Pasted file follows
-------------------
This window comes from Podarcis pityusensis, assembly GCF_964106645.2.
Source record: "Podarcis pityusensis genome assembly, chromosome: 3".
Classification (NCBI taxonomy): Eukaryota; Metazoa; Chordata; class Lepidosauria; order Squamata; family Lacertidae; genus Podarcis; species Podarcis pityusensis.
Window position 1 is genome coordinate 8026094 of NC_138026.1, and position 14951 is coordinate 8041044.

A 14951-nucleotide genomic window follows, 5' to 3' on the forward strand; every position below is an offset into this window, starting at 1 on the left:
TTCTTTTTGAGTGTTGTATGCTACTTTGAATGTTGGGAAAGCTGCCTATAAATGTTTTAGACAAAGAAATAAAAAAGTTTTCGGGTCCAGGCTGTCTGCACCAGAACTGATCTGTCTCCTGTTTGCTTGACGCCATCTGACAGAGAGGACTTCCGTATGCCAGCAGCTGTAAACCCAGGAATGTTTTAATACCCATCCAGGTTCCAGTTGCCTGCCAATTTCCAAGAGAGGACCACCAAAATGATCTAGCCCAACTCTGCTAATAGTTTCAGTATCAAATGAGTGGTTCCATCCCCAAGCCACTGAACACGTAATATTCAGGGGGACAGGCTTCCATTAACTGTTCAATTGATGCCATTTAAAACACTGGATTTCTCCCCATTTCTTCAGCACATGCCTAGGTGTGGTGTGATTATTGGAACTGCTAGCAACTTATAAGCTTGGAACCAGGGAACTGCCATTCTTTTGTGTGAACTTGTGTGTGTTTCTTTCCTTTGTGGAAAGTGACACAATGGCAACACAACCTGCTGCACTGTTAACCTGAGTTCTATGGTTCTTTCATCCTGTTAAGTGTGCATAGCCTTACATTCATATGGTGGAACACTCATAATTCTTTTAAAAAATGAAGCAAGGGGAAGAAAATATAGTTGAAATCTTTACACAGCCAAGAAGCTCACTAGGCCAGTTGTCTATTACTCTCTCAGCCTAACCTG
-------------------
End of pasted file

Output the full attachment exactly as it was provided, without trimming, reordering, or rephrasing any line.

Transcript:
This window comes from Podarcis pityusensis, assembly GCF_964106645.2.
Source record: "Podarcis pityusensis genome assembly, chromosome: 3".
Classification (NCBI taxonomy): Eukaryota; Metazoa; Chordata; class Lepidosauria; order Squamata; family Lacertidae; genus Podarcis; species Podarcis pityusensis.
Window position 1 is genome coordinate 8026094 of NC_138026.1, and position 14951 is coordinate 8041044.

A 14951-nucleotide genomic window follows, 5' to 3' on the forward strand; every position below is an offset into this window, starting at 1 on the left:
TTCTTTTTGAGTGTTGTATGCTACTTTGAATGTTGGGAAAGCTGCCTATAAATGTTTTAGACAAAGAAATAAAAAAGTTTTCGGGTCCAGGCTGTCTGCACCAGAACTGATCTGTCTCCTGTTTGCTTGACGCCATCTGACAGAGAGGACTTCCGTATGCCAGCAGCTGTAAACCCAGGAATGTTTTAATACCCATCCAGGTTCCAGTTGCCTGCCAATTTCCAAGAGAGGACCACCAAAATGATCTAGCCCAACTCTGCTAATAGTTTCAGTATCAAATGAGTGGTTCCATCCCCAAGCCACTGAACACGTAATATTCAGGGGGACAGGCTTCCATTAACTGTTCAATTGATGCCATTTAAAACACTGGATTTCTCCCCATTTCTTCAGCACATGCCTAGGTGTGGTGTGATTATTGGAACTGCTAGCAACTTATAAGCTTGGAACCAGGGAACTGCCATTCTTTTGTGTGAACTTGTGTGTGTTTCTTTCCTTTGTGGAAAGTGACACAATGGCAACACAACCTGCTGCACTGTTAACCTGAGTTCTATGGTTCTTTCATCCTGTTAAGTGTGCATAGCCTTACATTCATATGGTGGAACACTCATAATTCTTTTAAAAAATGAAGCAAGGGGAAGAAAATATAGTTGAAATCTTTACACAGCCAAGAAGCTCACTAGGCCAGTTGTCTATTACTCTCTCAGCCTAACCTG